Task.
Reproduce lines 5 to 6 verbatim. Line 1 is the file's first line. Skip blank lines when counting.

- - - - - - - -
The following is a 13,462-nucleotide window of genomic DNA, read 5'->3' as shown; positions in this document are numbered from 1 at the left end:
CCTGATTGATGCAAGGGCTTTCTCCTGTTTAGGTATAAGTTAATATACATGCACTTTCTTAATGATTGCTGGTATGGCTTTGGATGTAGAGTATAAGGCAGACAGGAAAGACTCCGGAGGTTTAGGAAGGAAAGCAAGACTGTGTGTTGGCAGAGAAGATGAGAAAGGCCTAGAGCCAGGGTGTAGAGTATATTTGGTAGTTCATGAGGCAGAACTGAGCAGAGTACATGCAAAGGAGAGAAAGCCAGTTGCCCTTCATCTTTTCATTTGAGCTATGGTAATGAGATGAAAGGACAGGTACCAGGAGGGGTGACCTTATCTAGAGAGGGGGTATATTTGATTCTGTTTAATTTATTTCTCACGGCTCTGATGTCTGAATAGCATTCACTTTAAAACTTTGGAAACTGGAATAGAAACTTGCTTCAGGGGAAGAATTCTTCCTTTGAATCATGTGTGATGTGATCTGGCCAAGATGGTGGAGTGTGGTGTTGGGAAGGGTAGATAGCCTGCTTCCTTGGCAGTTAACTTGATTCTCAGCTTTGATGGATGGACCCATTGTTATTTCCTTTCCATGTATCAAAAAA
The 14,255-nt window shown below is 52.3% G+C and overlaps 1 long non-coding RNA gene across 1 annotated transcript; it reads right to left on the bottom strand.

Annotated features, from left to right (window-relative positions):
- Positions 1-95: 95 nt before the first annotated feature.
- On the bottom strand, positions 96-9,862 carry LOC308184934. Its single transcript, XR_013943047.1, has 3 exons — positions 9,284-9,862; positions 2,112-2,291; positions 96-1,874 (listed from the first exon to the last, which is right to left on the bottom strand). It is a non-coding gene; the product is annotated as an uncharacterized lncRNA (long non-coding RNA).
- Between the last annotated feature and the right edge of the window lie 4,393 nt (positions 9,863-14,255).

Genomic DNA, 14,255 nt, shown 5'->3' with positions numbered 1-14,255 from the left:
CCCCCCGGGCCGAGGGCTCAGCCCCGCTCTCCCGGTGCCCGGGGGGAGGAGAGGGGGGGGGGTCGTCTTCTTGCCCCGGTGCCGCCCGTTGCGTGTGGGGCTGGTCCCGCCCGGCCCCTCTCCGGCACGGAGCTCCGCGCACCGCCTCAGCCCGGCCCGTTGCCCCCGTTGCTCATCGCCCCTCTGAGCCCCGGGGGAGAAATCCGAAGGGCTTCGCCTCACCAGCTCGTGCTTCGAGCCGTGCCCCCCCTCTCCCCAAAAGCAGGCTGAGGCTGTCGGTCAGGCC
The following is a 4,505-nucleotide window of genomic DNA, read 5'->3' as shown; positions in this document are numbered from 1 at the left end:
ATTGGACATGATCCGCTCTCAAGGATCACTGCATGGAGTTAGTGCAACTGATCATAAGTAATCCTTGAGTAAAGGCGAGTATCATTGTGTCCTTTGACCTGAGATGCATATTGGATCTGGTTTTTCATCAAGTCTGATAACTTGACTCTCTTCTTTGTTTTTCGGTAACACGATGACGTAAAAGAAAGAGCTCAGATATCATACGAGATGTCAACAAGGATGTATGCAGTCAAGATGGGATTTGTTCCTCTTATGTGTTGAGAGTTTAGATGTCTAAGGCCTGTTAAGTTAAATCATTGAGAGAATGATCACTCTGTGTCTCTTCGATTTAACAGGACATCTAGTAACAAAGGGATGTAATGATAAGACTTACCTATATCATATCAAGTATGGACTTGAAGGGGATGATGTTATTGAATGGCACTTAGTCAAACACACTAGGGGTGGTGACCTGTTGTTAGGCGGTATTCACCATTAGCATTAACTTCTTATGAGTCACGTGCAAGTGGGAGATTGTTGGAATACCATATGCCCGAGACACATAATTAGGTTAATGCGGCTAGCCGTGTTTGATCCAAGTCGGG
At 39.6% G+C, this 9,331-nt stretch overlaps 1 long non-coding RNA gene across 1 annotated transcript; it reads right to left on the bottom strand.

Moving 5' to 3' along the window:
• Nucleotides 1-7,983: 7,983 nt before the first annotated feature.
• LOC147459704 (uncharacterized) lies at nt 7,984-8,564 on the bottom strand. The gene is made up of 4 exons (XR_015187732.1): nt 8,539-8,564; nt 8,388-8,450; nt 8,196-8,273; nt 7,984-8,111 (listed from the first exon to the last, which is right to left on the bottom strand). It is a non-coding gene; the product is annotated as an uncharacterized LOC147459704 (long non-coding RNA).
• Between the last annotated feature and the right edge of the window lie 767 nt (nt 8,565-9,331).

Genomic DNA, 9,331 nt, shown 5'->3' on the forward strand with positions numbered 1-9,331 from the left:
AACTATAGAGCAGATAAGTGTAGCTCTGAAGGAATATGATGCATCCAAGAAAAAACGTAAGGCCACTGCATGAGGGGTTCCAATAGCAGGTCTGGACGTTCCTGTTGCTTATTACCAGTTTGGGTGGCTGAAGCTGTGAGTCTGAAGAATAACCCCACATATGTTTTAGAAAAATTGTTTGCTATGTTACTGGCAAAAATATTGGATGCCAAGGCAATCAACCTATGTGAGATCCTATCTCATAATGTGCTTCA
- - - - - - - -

- Positions 1-95: 95 nt before the first annotated feature.
- On the bottom strand, positions 96-9,862 carry LOC308184934. Its single transcript, XR_013943047.1, has 3 exons — positions 9,284-9,862; positions 2,112-2,291; positions 96-1,874 (listed from the first exon to the last, which is right to left on the bottom strand). It is a non-coding gene; the product is annotated as an uncharacterized lncRNA (long non-coding RNA).